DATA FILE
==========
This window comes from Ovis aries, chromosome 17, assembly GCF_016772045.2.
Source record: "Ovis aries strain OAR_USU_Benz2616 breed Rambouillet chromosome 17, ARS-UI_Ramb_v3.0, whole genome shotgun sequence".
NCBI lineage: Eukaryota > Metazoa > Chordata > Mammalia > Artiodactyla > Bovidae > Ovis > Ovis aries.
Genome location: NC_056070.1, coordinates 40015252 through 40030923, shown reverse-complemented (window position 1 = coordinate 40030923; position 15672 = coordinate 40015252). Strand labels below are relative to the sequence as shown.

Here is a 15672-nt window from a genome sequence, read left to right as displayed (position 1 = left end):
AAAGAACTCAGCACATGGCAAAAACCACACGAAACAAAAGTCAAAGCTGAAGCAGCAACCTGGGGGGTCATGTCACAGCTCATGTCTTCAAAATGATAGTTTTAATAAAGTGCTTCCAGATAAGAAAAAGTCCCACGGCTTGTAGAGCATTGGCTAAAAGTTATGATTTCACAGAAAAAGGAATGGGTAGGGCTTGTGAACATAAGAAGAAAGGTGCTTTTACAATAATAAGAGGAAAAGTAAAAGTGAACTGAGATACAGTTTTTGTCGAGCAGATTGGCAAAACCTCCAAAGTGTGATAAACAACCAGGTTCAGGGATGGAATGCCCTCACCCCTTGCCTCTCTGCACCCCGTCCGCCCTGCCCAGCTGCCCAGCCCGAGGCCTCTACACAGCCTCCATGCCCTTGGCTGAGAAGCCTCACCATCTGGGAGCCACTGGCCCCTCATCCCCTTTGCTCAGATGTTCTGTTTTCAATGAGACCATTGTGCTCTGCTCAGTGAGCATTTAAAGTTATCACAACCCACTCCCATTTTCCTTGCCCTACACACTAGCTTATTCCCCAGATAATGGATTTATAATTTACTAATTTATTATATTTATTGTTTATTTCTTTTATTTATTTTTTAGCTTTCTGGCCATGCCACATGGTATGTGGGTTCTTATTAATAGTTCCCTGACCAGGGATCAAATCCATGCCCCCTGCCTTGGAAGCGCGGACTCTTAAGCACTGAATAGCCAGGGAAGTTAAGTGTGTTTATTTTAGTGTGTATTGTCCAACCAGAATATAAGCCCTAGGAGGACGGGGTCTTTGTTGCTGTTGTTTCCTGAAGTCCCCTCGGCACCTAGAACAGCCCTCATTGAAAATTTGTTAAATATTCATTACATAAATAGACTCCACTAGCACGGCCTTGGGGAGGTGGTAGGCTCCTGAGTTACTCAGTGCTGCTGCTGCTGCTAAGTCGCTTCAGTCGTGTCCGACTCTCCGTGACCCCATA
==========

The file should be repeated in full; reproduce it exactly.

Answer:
This window comes from Ovis aries, chromosome 17, assembly GCF_016772045.2.
Source record: "Ovis aries strain OAR_USU_Benz2616 breed Rambouillet chromosome 17, ARS-UI_Ramb_v3.0, whole genome shotgun sequence".
NCBI lineage: Eukaryota > Metazoa > Chordata > Mammalia > Artiodactyla > Bovidae > Ovis > Ovis aries.
Genome location: NC_056070.1, coordinates 40015252 through 40030923, shown reverse-complemented (window position 1 = coordinate 40030923; position 15672 = coordinate 40015252). Strand labels below are relative to the sequence as shown.

Here is a 15672-nt window from a genome sequence, read left to right as displayed (position 1 = left end):
AAAGAACTCAGCACATGGCAAAAACCACACGAAACAAAAGTCAAAGCTGAAGCAGCAACCTGGGGGGTCATGTCACAGCTCATGTCTTCAAAATGATAGTTTTAATAAAGTGCTTCCAGATAAGAAAAAGTCCCACGGCTTGTAGAGCATTGGCTAAAAGTTATGATTTCACAGAAAAAGGAATGGGTAGGGCTTGTGAACATAAGAAGAAAGGTGCTTTTACAATAATAAGAGGAAAAGTAAAAGTGAACTGAGATACAGTTTTTGTCGAGCAGATTGGCAAAACCTCCAAAGTGTGATAAACAACCAGGTTCAGGGATGGAATGCCCTCACCCCTTGCCTCTCTGCACCCCGTCCGCCCTGCCCAGCTGCCCAGCCCGAGGCCTCTACACAGCCTCCATGCCCTTGGCTGAGAAGCCTCACCATCTGGGAGCCACTGGCCCCTCATCCCCTTTGCTCAGATGTTCTGTTTTCAATGAGACCATTGTGCTCTGCTCAGTGAGCATTTAAAGTTATCACAACCCACTCCCATTTTCCTTGCCCTACACACTAGCTTATTCCCCAGATAATGGATTTATAATTTACTAATTTATTATATTTATTGTTTATTTCTTTTATTTATTTTTTAGCTTTCTGGCCATGCCACATGGTATGTGGGTTCTTATTAATAGTTCCCTGACCAGGGATCAAATCCATGCCCCCTGCCTTGGAAGCGCGGACTCTTAAGCACTGAATAGCCAGGGAAGTTAAGTGTGTTTATTTTAGTGTGTATTGTCCAACCAGAATATAAGCCCTAGGAGGACGGGGTCTTTGTTGCTGTTGTTTCCTGAAGTCCCCTCGGCACCTAGAACAGCCCTCATTGAAAATTTGTTAAATATTCATTACATAAATAGACTCCACTAGCACGGCCTTGGGGAGGTGGTAGGCTCCTGAGTTACTCAGTGCTGCTGCTGCTGCTAAGTCGCTTCAGTCGTGTCCGACTCTCCGTGACCCCATA